After losing Home Secretary Amber Rudd, the British prime minister is now facing a split in a cabinet whose balance between Remain and Leave campaigners has been tilted.
On Wednesday morning the UK woke up to a rather expected “ultimatum” by Leave advocates, who want a clean break from the EU and do not want a Customs Union of any kind. Apparently, 60 MPs led by Jacob Rees-Mogg have sent a 30-page report to Theresa May of their own proposed course of action, making clear that any Customs Union with the EU is unacceptable.
Ireland or “no deal”
Those who want to put the issue of a Customs Union with the EU to sleep have yet to produce a convincing answer to the challenge of what will happen with Ireland. Hardline backbenchers led by Jacob Rees-Mogg have made clear that they don’t consider avoiding a hard border in Ireland the responsibility of the UK.
Rees-Mogg has admitted that the idea of a technological solution to the problem at hand is “cretinous”; his conclusion is that the UK should be preparing for a “no deal” scenario.
Mrs May has long suggested that it is possible to rely on technology to minimise border checks by ignoring customs for small and medium businesses and introducing a “trusted trader” scheme and various tracking technologies for sizable transfers of goods. In this maxfac (Maximum Facilitation) scenario, the UK would collect tariffs on the EU’s behalf for goods making their way to the Single Market via the UK.
With more polite terms than those chosen by Mr Rees-Mogg, Brussels dismisses this idea as “unworkable” or “magical thinking.”
That is why the majority of Theresa May’s cabinet are now discussing the possibility of a “clean break” with the EU, with the “no deal” scenario centre-stage. The international trade secretary, Dr Fox, the foreign secretary Boris Johnson and the environment secretary Michael Gove have vehemently opposed the idea of any sort of Customs Union. There have been threats of resignations.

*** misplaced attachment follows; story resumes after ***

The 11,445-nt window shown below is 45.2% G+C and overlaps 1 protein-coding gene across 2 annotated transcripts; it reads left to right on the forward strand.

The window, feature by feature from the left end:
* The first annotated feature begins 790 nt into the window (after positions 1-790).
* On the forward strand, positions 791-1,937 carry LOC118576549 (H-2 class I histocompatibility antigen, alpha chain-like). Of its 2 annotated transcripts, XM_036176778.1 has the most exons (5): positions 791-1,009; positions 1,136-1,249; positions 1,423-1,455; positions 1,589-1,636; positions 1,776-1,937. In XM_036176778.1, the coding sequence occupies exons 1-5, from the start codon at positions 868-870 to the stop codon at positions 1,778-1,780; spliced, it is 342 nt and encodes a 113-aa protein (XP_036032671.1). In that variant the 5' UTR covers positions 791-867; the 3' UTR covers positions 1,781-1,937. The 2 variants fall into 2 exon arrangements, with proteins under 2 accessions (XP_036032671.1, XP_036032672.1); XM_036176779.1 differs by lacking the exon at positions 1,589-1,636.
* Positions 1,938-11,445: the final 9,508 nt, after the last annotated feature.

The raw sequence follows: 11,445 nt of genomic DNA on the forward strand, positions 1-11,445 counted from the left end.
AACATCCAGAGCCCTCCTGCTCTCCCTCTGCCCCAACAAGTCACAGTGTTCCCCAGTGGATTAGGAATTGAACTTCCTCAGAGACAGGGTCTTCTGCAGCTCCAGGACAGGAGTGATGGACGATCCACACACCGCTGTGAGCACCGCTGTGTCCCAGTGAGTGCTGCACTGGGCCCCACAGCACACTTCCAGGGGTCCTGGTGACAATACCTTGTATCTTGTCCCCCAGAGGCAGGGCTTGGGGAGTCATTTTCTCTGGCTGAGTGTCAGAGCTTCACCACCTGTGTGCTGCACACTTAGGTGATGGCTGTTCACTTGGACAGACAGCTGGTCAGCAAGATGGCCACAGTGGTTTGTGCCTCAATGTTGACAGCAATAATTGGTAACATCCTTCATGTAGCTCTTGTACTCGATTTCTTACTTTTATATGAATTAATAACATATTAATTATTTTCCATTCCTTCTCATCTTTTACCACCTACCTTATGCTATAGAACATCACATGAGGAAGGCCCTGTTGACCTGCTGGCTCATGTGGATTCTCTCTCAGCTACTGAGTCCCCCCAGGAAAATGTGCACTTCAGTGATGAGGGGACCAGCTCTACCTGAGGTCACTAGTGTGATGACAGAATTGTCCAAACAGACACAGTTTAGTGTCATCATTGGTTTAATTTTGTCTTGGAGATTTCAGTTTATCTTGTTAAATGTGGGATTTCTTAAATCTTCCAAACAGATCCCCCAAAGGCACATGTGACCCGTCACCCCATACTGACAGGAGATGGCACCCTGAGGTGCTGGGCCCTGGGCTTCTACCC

Hammond champions compromise
As a precondition to initiating trade talks in December 2017, the UK signed onto a “backstop” solution for Ireland, in which the North of the island remains part of the Customs Union while the rest of the UK leaves. That solution has never been acceptable to the Democratic Unionist Party (DUP) and will never be approved by the House of Commons without the support of the opposition. In any event, it would signal the loss of confidence in Theresa May’s government.
There is little question that without a convincing answer to the issue of Ireland, the UK cannot take for granted the offer of a two-year transition period. The UK stands to lose almost immediately the market that absorbs 50% of its exports in goods and one-third of its market in services.
Chancellor Philip Hammond is said to be leading the Conservatives making the case for a customs partnership, in which the UK mirrors EU customs rules with some scope for differentiation. Normative deviation in this solution remains a sovereign prerogative, but the UK will know that it could see the immediate disruption of trade and a hard border in Northern Ireland. That solution will have the support of Labour and perhaps the rest of the opposition.
Hammond can also count on the support of business secretary Greg Clark and at least 12 Conservative MPs in the House of Commons. For Brexit hardliners, this is a backdoor to retaining the status quo.
The intention is for the UK to remain part of pan-European value chains in manufacturing and services. Overall, it is expected that there will be a cross-party majority in favour of a solution that will not entail a border, safeguarding the Good Friday Agreement. The question is whether this parliamentary majority can be expressed by the current government.